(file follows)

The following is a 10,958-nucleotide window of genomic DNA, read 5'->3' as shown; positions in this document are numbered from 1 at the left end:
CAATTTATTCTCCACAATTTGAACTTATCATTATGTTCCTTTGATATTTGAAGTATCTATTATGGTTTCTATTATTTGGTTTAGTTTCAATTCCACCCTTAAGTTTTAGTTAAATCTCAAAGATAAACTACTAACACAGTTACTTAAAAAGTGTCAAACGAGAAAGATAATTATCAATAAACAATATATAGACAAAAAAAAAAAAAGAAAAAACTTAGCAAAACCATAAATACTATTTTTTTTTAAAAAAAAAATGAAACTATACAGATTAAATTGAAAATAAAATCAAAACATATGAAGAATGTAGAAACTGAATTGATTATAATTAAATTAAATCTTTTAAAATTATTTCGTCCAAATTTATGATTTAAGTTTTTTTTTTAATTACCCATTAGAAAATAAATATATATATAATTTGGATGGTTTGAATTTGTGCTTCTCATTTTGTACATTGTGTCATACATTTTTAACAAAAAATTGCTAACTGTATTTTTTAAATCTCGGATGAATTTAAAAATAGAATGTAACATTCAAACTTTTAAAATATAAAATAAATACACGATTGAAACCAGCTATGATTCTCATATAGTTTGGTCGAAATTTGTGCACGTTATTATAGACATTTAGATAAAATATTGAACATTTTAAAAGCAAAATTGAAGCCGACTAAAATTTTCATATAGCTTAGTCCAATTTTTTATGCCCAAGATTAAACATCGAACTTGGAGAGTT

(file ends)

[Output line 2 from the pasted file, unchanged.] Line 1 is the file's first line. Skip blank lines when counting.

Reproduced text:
CAATTTATTCTCCACAATTTGAACTTATCATTATGTTCCTTTGATATTTGAAGTATCTATTATGGTTTCTATTATTTGGTTTAGTTTCAATTCCACCCTTAAGTTTTAGTTAAATCTCAAAGATAAACTACTAACACAGTTACTTAAAAAGTGTCAAACGAGAAAGATAATTATCAATAAACAATATATAGACAAAAAAAAAAAAAGAAAAAACTTAGCAAAACCATAAATACTATTTTTTTTTAAAAAAAAAATGAAACTATACAGATTAAATTGAAAATAAAATCAAAACATATGAAGAATGTAGAAACTGAATTGATTATAATTAAATTAAATCTTTTAAAATTATTTCGTCCAAATTTATGATTTAAGTTTTTTTTTTAATTACCCATTAGAAAATAAATATATATATAATTTGGATGGTTTGAATTTGTGCTTCTCATTTTGTACATTGTGTCATACATTTTTAACAAAAAATTGCTAACTGTATTTTTTAAATCTCGGATGAATTTAAAAATAGAATGTAACATTCAAACTTTTAAAATATAAAATAAATACACGATTGAAACCAGCTATGATTCTCATATAGTTTGGTCGAAATTTGTGCACGTTATTATAGACATTTAGATAAAATATTGAACATTTTAAAAGCAAAATTGAAGCCGACTAAAATTTTCATATAGCTTAGTCCAATTTTTTATGCCCAAGATTAAACATCGAACTTGGAGAGTT